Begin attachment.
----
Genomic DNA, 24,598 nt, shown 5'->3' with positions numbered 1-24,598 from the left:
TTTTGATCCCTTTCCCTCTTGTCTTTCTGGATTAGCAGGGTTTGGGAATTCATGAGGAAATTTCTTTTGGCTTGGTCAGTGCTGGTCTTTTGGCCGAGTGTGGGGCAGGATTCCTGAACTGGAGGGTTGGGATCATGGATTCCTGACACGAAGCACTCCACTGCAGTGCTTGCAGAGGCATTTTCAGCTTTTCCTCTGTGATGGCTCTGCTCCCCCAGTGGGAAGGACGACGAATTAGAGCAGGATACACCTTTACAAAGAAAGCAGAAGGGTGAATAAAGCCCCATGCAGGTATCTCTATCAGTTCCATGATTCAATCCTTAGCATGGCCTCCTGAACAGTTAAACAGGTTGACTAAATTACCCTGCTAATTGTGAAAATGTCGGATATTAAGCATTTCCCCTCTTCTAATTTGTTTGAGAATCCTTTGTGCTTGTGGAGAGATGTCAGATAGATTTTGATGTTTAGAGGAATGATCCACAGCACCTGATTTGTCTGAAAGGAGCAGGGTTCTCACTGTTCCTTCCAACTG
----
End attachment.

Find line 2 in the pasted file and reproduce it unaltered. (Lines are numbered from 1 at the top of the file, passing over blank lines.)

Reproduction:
TTTTGATCCCTTTCCCTCTTGTCTTTCTGGATTAGCAGGGTTTGGGAATTCATGAGGAAATTTCTTTTGGCTTGGTCAGTGCTGGTCTTTTGGCCGAGTGTGGGGCAGGATTCCTGAACTGGAGGGTTGGGATCATGGATTCCTGACACGAAGCACTCCACTGCAGTGCTTGCAGAGGCATTTTCAGCTTTTCCTCTGTGATGGCTCTGCTCCCCCAGTGGGAAGGACGACGAATTAGAGCAGGATACACCTTTACAAAGAAAGCAGAAGGGTGAATAAAGCCCCATGCAGGTATCTCTATCAGTTCCATGATTCAATCCTTAGCATGGCCTCCTGAACAGTTAAACAGGTTGACTAAATTACCCTGCTAATTGTGAAAATGTCGGATATTAAGCATTTCCCCTCTTCTAATTTGTTTGAGAATCCTTTGTGCTTGTGGAGAGATGTCAGATAGATTTTGATGTTTAGAGGAATGATCCACAGCACCTGATTTGTCTGAAAGGAGCAGGGTTCTCACTGTTCCTTCCAACTG